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By Frances Ellen Watkins Harper

“Light! more light! the shadows deepen,

        And my life is ebbing low,

Throw the windows widely open:

        Light! more light! before I go.


“Softly let the balmy sunshine

        Play around my dying bed,

E’er the dimly lighted valley

        I with lonely feet must tread.


“Light! more light! for Death is weaving

        Shadows ‘round my waning sight,

And I fain would gaze upon him

        Through a stream of earthly light.”


Not for greater gifts of genius;

        Not for thoughts more grandly bright,

All the dying poet whispers

        Is a prayer for light, more light.


Heeds he not the gathered laurels,

        Fading slowly from his sight;

All the poet’s aspirations

        Centre in that prayer for light.


Gracious Saviour, when life’s day-dreams

        Melt and vanish from the sight,

May our dim and longing vision

        Then be blessed with light, more light.

  • Arts & Sciences
  • Living

Poet Bio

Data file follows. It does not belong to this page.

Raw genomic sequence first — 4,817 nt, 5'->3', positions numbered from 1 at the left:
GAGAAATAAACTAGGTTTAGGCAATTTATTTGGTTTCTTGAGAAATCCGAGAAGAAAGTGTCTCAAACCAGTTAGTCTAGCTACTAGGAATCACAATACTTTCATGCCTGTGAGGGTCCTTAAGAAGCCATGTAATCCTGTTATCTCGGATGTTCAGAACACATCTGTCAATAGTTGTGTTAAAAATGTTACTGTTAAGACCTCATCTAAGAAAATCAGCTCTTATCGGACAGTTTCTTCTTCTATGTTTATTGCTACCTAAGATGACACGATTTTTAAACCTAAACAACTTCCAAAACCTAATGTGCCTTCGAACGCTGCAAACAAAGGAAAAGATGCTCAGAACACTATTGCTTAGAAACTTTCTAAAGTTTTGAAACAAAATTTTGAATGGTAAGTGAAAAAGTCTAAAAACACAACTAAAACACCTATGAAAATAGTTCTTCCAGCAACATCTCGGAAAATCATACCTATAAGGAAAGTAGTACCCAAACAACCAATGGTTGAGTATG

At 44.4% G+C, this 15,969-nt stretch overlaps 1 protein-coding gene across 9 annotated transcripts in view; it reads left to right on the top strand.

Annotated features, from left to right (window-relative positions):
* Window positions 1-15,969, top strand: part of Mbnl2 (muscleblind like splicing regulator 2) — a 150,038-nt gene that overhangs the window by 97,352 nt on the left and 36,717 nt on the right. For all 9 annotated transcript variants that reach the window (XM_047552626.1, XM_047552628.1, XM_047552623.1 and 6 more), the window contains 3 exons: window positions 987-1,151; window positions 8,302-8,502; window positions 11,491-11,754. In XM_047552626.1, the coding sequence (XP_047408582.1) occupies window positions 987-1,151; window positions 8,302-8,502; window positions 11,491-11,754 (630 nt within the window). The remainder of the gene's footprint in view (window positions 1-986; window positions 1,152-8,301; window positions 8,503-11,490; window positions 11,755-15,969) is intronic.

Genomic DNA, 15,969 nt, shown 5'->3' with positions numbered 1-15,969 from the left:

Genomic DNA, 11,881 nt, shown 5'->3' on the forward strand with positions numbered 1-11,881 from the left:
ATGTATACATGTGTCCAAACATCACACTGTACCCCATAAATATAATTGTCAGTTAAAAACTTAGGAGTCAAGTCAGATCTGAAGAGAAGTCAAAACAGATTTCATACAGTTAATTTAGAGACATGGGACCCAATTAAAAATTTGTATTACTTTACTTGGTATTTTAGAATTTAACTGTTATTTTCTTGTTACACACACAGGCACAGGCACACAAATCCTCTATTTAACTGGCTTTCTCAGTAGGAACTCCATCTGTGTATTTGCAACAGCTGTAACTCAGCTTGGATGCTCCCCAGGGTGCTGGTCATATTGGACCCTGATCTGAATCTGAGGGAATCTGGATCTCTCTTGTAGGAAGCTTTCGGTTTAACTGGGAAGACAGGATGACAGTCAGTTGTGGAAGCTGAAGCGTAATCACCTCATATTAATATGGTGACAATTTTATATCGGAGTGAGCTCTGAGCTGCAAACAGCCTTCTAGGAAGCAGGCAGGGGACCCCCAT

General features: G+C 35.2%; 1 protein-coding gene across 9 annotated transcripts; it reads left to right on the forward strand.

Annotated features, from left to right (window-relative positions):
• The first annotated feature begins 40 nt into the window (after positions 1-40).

Born in Baltimore, poet, fiction writer, journalist, and activist Frances Ellen Watkins Harper, was the only child of free African American parents. She became a traveling speaker on the abolitionist circuit and she also helped slaves escape through Underground Railroad and wrote frequently for anti-slavery newspapers, earning her reputation as the mother of African-American journalism. During Reconstruction, Harper was an activist for civil rights, women's rights, and educational opportunity for all. She was superintendent of the Women's Christian Temperance Union, co-founder and vice-president of the National Association of Colored Women, and a member of the American Women's Suffrage Association. Harper was also the director of the American Association of Colored Youth.

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